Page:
Our good friends at HDnet have been working hard to make their website all sorts of new, and a part of that is their blog section, which has brought us some great Michael Schiavello content. Schiavello has been one of those love him or hate him characters in the MMA community. Many of us love the absolute passion he brings to every fight that he calls, loves the way he puts himself right there into the action and makes the fights come to life. Other people enjoy more subdued commentary and want the fights to speak for themselves, to each their own I guess.
Schiavello is known for his now legendary cry of "Good night Irene!" whenever a fight has the pace pushed so hard that you have to reach a spectacular conclusion. Well, for those of us that have wondered the exact origins of the cry, he fills us in. For those who missed the part of their childhoods that involved professional wrestling, it involves Adrian Adonis and Gorilla Monsoon.
For a big man Adonis had an amazing repertoire of techniques including a sleeper hold ﬁnish called “Good Night Irene.” Nothing gave me more pleasure during my days of wrestling fanaticism than seeing Adonis put an opponent in a sleeper and hearing Gorilla Monsoon announce “he slaps on Good Night Irene.”
To this day Iʼm not really sure what caused those words to come out of my mouth while commentating the APS Track and Field Championships as a 16 year old. I would later use the phrase when commentating Victorian Premier League soccer on radio, and eventually made it my ﬁght sports catch-cry when I began commentating Muay Thai and kickboxing as a 21 year old on Fox Sports.
To find out how a track and field meet plays into a sleeper hold, read the rest of the entry and support every fight fans' best friend, HDnet.
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Last week we talked about the much discussed Strikeforce Heavyweight tournament and why fans of K-1 and kickboxing should have some interest in these events, even if they don't care at all about Fedor Emelianenko. Well, Strikeforce is not the only MMA game in the US to feature notable K-1 veterans, as the UFC has a handful of fights on tap worth a look. At the moment, the UFC has 3 former K-1 heavyweights on contract (a 4th, Antoni Hardonk, quietly retired last summer with little notice), and all 3 have fights scheduled in the coming weeks. Let's take a look at what's next for our former kickboxing names, and take a quick look at their chances:
MIRKO CROCOP vs. Brendan Schaub, UFC 128: Shogun vs. Evans, March 19 - Without a doubt, Mirko CroCop Filipovic remains the gold standard by which to judge any K-1 fighter looking to make the transition to MMA. After leaving K-1 behind in 2003, CroCop was dominant in MMA, terrorizing Pride with his brutal head kicks. But in recent years, that dominance has looked more and more like a thing of the distant past. He's had a lackluster 4-4 run in the UFC, and is coming in off a dull loss to Frank Mir where the former K-1 GP finalist was KO'd by jiu jitsu fighter Mir. There were flashes of the old CroCop in his fight with Pat Barry, but those flashes are increasingly rare. Schaub is a young fighter and relatively new to the UFC, but is currently on a 3 fight win streak. His last win was a career best victory for him, as he defeated Gabriel Gonzaga - the man who famously CroCop'd CroCop in what was the beginning of the end for the Croatian's career. No doubt at all I'll be rooting for CroCop here, but Schaub is young, hungry, and a deceptively tough challenge.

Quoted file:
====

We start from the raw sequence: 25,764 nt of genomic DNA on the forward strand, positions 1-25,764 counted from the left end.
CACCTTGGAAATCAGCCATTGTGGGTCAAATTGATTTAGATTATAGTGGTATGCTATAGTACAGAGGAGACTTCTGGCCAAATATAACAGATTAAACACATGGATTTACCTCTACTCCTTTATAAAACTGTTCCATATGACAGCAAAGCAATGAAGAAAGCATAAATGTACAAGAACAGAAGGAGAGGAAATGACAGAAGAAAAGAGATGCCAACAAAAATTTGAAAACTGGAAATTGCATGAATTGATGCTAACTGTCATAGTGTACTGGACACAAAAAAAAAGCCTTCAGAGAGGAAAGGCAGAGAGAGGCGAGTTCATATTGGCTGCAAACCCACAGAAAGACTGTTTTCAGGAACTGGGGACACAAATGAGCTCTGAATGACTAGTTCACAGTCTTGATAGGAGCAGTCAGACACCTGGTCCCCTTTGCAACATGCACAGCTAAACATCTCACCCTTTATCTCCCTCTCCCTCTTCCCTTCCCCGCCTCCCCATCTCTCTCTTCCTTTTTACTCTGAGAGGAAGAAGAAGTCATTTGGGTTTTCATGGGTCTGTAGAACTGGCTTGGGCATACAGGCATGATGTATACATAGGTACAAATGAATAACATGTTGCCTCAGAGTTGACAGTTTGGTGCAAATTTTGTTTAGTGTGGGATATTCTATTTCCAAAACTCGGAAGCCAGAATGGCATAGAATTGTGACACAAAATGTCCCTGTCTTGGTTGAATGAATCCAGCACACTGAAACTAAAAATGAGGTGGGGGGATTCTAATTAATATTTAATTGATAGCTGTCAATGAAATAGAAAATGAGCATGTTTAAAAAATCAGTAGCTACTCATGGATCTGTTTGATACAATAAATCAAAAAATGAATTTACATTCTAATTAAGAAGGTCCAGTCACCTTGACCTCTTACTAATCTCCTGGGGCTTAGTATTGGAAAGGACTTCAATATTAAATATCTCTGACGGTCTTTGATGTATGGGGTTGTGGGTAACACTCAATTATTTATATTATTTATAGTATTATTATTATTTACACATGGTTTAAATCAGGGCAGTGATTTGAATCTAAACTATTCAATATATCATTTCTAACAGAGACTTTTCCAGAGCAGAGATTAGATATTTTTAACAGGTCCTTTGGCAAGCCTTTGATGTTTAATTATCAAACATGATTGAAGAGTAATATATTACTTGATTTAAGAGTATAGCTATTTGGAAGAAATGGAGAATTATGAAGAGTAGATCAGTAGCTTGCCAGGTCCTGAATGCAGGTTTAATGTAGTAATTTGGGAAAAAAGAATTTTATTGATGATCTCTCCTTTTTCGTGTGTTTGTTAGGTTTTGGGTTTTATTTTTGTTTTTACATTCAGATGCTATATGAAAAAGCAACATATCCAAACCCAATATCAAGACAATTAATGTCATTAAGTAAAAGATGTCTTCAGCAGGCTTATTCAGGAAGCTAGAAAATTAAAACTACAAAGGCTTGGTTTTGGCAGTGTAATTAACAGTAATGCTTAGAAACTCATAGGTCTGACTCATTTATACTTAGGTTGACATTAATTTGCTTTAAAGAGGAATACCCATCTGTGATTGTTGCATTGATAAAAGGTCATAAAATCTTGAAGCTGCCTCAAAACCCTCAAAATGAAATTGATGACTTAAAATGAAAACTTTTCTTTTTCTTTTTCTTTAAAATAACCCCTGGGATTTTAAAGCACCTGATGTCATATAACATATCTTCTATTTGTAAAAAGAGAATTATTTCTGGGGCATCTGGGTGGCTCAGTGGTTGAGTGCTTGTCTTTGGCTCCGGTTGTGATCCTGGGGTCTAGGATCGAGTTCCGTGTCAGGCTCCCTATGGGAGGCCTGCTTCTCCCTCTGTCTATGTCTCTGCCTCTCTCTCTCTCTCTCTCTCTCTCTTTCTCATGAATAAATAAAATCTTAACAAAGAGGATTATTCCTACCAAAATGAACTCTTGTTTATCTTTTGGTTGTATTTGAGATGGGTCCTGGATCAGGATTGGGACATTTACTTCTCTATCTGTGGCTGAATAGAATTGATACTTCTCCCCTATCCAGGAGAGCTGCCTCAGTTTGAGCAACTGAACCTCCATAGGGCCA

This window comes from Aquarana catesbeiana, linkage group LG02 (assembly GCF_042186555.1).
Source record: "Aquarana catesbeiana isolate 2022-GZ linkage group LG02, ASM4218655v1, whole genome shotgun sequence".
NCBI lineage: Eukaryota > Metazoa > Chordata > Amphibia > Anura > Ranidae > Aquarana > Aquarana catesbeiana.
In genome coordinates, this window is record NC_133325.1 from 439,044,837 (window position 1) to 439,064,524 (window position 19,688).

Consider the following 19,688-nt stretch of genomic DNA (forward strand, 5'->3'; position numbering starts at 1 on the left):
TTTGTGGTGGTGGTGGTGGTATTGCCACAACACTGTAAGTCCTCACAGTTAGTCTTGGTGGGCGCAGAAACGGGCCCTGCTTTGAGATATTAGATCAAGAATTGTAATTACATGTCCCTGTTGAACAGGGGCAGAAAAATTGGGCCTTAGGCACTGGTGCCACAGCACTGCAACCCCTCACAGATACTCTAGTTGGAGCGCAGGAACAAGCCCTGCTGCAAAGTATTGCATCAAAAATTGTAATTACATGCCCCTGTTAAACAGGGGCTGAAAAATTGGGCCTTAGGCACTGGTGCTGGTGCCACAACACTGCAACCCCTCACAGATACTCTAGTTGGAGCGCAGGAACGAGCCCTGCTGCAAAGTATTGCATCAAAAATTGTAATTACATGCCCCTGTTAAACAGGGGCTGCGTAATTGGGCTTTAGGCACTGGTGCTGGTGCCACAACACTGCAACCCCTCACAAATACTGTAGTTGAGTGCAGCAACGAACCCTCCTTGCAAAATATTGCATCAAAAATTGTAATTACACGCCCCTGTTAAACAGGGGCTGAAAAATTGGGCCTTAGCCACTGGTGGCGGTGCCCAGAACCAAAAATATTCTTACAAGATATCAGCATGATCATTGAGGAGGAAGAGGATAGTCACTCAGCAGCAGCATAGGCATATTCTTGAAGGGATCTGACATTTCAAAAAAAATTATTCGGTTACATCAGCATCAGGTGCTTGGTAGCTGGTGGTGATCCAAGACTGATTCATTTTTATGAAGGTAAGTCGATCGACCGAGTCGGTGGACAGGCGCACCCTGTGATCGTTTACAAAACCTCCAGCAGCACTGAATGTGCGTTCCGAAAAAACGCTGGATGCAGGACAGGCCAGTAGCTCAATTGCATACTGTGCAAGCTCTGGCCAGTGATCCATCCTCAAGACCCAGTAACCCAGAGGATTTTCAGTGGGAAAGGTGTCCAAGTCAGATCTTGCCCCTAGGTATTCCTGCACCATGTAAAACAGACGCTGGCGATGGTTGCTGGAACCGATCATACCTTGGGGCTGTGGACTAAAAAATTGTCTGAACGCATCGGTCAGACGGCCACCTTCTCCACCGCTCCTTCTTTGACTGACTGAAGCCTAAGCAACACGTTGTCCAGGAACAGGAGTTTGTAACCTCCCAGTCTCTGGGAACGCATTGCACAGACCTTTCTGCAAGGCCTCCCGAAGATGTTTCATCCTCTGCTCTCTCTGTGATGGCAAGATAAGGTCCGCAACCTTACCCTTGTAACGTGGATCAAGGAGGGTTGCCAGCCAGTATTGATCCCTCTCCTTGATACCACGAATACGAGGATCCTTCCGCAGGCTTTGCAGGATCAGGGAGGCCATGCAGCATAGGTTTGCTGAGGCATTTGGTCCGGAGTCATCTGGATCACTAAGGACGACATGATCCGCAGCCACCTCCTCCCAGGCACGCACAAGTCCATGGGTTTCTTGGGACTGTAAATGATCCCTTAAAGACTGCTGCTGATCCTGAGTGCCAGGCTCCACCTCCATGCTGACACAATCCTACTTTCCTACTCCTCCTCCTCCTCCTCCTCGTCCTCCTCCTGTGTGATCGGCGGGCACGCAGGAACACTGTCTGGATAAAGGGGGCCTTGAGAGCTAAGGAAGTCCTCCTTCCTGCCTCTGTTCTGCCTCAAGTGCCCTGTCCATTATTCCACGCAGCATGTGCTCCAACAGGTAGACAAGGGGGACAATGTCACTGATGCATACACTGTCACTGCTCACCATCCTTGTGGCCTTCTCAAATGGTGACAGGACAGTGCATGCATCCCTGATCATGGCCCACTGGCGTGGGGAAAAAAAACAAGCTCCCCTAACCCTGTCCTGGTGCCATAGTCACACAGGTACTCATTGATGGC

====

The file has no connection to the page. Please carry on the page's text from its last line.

MARK HUNT vs. Chris Tuchscherer, UFC 127: Penn vs. Fitch, February 27 - Like CroCop, Mark Hunt traded in K-1 success for a strong run in Pride. And like CroCop, he's recently fallen on hard times in the ring. The 2001 K-1 Grand Prix champion is on a dreadful 7 fight combined losing streak in MMA and K-1, and has not won a fight since retiring Tsuyoshi Kohsaka back in May 2006. Recent fights have seen the once unstoppable Hunt KO'd by Melvin Manhoef and repeatedly submitted, seemingly with ease. This show takes place in Australia, and maybe this will be a good opportunity for Hunt to take part in his final fight, as he just doesn't seem to have the drive any more. His opponent, Chris Tuchscherer is a training partner to Brock Lesnar, and has yet to show much of note in the UFC, but I still find it hard to pick Hunt over him. Despite Hunt's recent troubles, I'm still glad to see him in the UFC, and it's particularly satisfying that with this fight and Overeem vs. Werdum in Strikeforce, MMA fans will see two of the K-1 Grand Prix champions in action next month.
PAT BARRY vs. Joey Beltran, UFC: Fight for the Troops 2, January 22 - The least K-1 experienced fighter of the bunch, Barry is also the youngest and the one with the most potential for a future MMA career. While CroCop and Hunt are winding down their decorated careers, the 31 year old Barry seems to be just getting started. Barry competed in a handful of K-1 events from 2005-2007, with his biggest wins coming against Gary Goodridge and Rickard Nordstrand. A former Ernesto Hoost trainee, Barry has now been in the UFC for just over two years. His last fight was a good match with CroCop, where the young kickboxer seemed a bit star-struck and allowed himself to be awed by Mirko's legend before being choked out. Previous to that fight, he showed good skills against Antoni Hardonk, proving that he is a worthy prospect. He faces the unfortunately nicknamed "Mexicutioner" Joey Beltran, best known for wrecking the much anticipated UFC debut of Rolles Gracie at UFC 109. Beltran is a lot like Barry - another tough young fighter looking to move up, making this a good, even match. In the end I think it will be Barry's stand-up skills that earn him the win, although his 7 month layoff could make him rusty.
Add in Alistair Overeem, Ray Sefo, and Sergei Kharitonov in Strikeforce and that's 6 current or former K-1 fighters competing in major American MMA promotions in the upcoming months. Definitely should be some exciting fights to watch.Add a comment